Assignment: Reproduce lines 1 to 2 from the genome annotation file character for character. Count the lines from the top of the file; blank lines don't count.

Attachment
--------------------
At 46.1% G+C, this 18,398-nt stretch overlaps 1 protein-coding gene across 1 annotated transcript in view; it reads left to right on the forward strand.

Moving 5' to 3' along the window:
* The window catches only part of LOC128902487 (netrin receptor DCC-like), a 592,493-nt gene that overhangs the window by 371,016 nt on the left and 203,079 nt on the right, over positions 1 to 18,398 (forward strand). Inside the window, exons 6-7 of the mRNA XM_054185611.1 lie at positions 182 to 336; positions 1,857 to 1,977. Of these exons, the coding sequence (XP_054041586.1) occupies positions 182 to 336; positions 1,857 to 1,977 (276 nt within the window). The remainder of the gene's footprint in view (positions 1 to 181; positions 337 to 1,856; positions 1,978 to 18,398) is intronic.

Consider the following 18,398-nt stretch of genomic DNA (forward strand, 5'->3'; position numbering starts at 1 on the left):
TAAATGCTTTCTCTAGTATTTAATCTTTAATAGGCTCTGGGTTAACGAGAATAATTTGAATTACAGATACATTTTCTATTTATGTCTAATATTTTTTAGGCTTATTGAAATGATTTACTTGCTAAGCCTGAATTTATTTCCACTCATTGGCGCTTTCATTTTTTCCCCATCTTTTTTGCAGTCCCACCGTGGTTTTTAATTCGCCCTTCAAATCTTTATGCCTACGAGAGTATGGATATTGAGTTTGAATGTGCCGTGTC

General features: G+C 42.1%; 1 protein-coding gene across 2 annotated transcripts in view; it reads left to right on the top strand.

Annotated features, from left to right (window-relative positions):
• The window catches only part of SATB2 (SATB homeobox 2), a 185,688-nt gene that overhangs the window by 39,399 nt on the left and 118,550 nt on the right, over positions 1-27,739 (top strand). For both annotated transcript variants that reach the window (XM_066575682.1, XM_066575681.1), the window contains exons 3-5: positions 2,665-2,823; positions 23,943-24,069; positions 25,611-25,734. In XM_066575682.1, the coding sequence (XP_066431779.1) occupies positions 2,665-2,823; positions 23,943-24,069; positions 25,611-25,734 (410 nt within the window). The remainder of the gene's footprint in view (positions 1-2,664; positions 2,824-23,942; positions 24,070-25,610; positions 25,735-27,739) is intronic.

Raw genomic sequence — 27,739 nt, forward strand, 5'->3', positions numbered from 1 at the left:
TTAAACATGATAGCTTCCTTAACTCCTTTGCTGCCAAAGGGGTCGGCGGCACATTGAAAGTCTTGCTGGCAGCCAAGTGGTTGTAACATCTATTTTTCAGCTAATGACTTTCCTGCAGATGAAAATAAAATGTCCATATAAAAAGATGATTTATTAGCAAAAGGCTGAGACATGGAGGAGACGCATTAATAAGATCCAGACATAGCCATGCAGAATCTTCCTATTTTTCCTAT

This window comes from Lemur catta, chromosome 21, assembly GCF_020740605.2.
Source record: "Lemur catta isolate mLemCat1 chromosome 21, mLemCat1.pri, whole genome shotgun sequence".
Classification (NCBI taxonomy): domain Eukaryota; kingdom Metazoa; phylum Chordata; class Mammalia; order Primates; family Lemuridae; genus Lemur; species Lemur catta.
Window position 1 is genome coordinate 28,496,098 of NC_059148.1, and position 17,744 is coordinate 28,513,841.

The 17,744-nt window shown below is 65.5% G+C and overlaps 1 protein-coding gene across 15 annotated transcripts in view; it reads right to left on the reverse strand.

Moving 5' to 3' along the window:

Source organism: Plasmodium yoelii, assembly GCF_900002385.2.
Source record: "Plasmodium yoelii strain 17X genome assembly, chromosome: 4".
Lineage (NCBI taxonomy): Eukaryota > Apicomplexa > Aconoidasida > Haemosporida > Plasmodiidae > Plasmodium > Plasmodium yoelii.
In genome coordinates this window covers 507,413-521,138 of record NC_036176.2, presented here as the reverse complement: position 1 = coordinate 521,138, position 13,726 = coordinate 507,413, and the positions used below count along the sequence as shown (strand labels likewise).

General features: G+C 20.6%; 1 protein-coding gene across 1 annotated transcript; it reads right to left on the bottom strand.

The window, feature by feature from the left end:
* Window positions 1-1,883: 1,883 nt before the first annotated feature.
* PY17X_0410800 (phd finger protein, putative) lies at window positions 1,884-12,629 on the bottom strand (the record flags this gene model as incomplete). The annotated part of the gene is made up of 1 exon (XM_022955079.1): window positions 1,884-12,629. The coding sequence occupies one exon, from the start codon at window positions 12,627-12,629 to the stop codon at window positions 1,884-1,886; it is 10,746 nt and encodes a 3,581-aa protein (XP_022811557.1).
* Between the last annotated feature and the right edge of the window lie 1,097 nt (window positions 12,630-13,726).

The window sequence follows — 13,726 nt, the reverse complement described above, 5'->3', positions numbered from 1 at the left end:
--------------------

At 46.1% G+C, this 18,398-nt stretch overlaps 1 protein-coding gene across 1 annotated transcript in view; it reads left to right on the forward strand.

Moving 5' to 3' along the window: